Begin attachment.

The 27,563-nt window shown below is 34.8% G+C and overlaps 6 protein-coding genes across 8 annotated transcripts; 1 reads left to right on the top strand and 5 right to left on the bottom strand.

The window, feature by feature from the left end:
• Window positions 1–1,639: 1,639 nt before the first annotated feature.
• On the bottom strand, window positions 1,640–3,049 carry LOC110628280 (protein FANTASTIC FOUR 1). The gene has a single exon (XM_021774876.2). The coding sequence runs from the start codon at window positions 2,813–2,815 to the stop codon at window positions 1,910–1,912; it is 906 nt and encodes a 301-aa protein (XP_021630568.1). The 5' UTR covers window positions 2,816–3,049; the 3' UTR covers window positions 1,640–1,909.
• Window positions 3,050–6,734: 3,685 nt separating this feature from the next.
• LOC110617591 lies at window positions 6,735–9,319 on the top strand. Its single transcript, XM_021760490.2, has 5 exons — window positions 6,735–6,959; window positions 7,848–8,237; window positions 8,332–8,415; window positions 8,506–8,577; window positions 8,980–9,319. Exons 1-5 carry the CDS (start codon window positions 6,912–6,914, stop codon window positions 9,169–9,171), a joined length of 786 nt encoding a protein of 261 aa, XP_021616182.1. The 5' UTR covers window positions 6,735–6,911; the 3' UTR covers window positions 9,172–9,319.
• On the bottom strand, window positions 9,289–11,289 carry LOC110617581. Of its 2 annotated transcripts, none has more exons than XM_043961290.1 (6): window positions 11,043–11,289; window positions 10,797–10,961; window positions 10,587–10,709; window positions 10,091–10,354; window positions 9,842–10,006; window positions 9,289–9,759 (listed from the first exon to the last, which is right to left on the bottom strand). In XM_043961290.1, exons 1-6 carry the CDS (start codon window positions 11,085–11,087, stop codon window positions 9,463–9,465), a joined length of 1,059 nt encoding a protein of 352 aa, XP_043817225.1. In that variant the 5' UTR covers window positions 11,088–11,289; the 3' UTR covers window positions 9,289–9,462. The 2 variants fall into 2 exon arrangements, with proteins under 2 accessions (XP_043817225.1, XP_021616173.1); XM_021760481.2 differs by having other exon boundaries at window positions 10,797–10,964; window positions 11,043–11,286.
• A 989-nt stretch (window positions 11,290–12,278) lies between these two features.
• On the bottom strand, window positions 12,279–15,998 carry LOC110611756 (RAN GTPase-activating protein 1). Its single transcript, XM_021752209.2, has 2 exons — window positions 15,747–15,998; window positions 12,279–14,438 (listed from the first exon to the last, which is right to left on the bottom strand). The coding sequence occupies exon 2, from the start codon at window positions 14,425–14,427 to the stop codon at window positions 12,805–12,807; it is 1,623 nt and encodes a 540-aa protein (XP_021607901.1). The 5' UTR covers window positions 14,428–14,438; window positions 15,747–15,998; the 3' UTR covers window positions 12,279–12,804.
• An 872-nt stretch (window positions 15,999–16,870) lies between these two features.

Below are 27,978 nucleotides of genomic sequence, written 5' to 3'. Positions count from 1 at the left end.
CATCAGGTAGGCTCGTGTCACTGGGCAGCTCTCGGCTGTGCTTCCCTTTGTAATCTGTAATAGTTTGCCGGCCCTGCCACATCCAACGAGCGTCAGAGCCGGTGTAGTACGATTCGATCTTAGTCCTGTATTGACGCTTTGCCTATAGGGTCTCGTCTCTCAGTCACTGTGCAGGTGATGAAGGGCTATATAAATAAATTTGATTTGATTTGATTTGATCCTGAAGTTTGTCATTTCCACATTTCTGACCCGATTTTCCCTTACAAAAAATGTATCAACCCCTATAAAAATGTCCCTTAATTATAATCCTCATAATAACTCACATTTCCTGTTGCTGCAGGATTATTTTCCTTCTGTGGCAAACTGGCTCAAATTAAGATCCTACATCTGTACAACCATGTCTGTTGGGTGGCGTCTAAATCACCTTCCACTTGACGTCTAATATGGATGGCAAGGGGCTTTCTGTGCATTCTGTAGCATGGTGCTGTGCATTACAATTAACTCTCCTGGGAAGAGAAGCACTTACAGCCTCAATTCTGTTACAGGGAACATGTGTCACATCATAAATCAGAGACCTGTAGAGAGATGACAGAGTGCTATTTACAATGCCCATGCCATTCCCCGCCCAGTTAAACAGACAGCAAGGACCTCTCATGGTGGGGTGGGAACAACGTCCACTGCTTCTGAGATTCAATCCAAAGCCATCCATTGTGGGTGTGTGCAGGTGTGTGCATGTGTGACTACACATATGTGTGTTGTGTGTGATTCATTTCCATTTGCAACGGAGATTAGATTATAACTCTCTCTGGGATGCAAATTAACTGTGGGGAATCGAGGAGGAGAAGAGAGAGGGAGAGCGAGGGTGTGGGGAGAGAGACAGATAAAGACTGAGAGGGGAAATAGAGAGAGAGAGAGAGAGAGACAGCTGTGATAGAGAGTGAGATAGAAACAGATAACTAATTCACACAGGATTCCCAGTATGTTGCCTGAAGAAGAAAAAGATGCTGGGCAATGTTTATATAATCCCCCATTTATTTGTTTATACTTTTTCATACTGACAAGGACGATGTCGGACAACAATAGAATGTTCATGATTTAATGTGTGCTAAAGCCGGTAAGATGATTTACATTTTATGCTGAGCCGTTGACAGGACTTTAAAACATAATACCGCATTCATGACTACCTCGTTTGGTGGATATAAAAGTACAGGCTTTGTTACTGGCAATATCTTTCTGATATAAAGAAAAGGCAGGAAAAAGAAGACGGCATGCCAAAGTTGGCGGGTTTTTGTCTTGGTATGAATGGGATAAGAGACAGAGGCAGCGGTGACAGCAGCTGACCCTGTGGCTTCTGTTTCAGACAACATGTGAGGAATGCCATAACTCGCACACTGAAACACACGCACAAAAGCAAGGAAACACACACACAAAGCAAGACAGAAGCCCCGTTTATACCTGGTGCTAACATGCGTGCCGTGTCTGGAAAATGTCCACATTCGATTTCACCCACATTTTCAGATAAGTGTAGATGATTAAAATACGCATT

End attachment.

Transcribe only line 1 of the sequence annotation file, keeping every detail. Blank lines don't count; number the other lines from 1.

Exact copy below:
The 27,563-nt window shown below is 34.8% G+C and overlaps 6 protein-coding genes across 8 annotated transcripts; 1 reads left to right on the top strand and 5 right to left on the bottom strand.